To the Moon, Baby

A new essential oil blend called Zestra claims to restore sexual pleasure and drive for middle-aged women. It’s the first female arousal-enhancer I’ve seen on the market, but in the aftermath of Viagra’s success, scientists have been racing to create the first female Viagra. The pharmaceutical versions are sitting in FDA purgatory, but they’re a sure bet to make a buck, so you’d better believe they’re coming. I, for one, am not looking forward to that day.

Think of a guy trying to decide whether he needs Viagra. He wants to get it up; it’s not up. There’s very little room for debate. But for a woman, knowing whether there is a even a problem in the first place is much more complicated.

Until recently, women’s sexuality has been understood in terms of the male experience. This includes our experience of arousal, which is just starting to be understood on our own terms. In her now-famous bonobo study, Meredith Chivers showed women a series of videos, including videos of both humans and bonobos having sex. While women thought they were only into the humans, they were pretty into those bonobos too. Chivers’ results showed that women can accurately identify when they’re psychologically turned on, but are often unable to identify when they’re physically aroused. As it turns out, our bodies and our minds don’t quite connect (I’ll write a post on why that might be adaptive later).

Because we’re not totally in tune with our bodies, I would venture to say–tentatively–that women may be more susceptible to psychological pressures and cultural expectations (which, in our society, are full of contradictions). One recent study surveyed 964 women receiving routine gynecological care and found that a whopping 87.2% believe that they have an abnormally low sex drive. At a percentage like that, they’re normal! But such an enticingly ready market for the drug lords.

Our sex drive is complicated. We need some attention, some time, some vibe. Sometimes we’re stressed out, depressed, rushed, insecure, or dissatisfied in our relationships. Sex drive is a reflection of our mental state. Remember when Samantha Jones lost her mojo until she finally let herself cry? Our bodies are telling us something. Instead of popping a pill, maybe we should learn to listen.

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In the Club: Who Does Feminism Exclude?

On Sunday, I went to a fantastic panel talk on the current state of feminism at the Brooklyn Book Festival. I’ve been grappling with what it means to be feminist today, and during the discussion, a question came up that helped me find my answer: Who can be a feminist?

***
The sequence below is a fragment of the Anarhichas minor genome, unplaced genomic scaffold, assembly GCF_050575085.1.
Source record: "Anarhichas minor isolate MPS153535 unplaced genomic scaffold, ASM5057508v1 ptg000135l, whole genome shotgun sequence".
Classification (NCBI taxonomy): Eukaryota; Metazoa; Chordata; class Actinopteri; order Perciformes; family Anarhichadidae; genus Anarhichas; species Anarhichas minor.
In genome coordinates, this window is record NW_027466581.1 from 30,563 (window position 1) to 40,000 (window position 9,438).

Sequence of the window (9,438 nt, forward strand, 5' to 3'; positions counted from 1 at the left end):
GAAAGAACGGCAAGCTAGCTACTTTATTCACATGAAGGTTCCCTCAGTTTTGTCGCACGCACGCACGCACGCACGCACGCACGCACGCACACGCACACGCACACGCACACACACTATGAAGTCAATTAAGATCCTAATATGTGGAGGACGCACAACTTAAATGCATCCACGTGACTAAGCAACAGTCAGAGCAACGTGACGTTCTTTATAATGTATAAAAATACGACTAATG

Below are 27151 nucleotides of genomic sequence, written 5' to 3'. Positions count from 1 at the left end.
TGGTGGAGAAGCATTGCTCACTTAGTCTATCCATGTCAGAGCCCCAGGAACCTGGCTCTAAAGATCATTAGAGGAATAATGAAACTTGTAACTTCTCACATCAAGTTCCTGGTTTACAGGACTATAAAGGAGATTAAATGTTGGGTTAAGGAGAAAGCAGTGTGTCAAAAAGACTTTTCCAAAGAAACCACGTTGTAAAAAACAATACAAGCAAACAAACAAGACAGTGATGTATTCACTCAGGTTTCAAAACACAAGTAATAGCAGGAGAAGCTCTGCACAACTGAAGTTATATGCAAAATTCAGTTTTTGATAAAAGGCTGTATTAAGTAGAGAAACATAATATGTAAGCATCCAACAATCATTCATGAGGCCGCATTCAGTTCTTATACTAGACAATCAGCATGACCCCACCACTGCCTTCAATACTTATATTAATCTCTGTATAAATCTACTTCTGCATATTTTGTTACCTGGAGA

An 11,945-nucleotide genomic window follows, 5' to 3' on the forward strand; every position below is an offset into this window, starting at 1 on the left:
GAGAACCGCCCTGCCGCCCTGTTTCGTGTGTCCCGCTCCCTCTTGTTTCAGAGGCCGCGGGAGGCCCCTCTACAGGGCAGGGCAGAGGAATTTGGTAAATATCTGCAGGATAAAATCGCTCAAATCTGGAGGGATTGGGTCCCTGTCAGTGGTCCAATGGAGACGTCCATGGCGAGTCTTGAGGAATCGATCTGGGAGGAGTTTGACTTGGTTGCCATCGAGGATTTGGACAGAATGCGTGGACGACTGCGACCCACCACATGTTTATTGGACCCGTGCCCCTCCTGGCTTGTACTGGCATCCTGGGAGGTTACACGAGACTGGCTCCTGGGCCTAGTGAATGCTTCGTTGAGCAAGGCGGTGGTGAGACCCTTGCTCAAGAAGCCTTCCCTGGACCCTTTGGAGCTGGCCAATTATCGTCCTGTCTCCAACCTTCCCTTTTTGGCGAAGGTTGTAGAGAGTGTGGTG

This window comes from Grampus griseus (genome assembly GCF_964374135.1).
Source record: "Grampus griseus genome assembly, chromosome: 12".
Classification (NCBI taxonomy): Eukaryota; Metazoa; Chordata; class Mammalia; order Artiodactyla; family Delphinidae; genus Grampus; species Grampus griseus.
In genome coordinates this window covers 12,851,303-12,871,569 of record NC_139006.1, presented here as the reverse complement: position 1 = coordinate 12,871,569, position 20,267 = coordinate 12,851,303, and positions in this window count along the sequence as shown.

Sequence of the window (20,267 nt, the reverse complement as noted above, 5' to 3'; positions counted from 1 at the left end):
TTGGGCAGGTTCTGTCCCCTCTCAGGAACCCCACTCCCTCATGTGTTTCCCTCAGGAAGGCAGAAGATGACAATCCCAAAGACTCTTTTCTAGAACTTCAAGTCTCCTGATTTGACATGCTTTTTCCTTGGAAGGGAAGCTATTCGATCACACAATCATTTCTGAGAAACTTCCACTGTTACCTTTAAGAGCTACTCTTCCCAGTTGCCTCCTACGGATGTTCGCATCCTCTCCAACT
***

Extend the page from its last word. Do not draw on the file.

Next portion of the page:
Exhibit A: Sarah Palin. A self-proclaimed feminist. Well, she waffles, but lately she’s on the bandwagon. WTF, right? I can’t help feeling some indignation that this pro-life, anti-intellectual, and absurdly uninformed joke of a politician could possibly call herself feminist. If I had any sort of voting power over who is and is not allowed to be feminist, I would happily exclude her from the club. But then I take a deep breath and remind myself that there isn’t really a club, we’re not in third grade anymore, and feminism is not about achieving total homogeny.

Still, Palin begs the question: Are some people ‘not allowed’ to be feminist?

One of the panelists, Salon writer Rebecca Traister, suggested that reproductive rights are the dividing line between feminists and wanna-bes. I certainly see where she’s coming from. Palin is staunchly pro-life and abstinence-only (for the results of this combo, see: Bristol Palin) and supports candidates that would deny women access to legal abortions, even in the case of rape or incest. That flies in the face of major feminist efforts to earn women the right to make informed choices about their own bodies, futures, and readiness to have a child. By supporting anti-choice efforts, Palin aims to undo feminist progress. Shouldn’t that disqualify her from the title? As Traister claims, feminists work with the goals of the feminist movement, not against them.

I think there’s a strong argument there, but I’m not so sure that reproductive rights are my dividing line. While I am an avid supporter of our right to choose, I could also see that, for someone who truly sees abortion as murder, it’s not a matter of women’s rights at all. So I wonder, could there be another place to draw the line that might offer liberals and conservatives room to participate in the feminist movement?

For me, feminism is about being seen as fully and equally human, with all the rights and privileges that status affords. So, what if we say that feminism is about challenging objectification? About striving to be recognized for our humanity, and calling for the power to define and experience ourselves independently.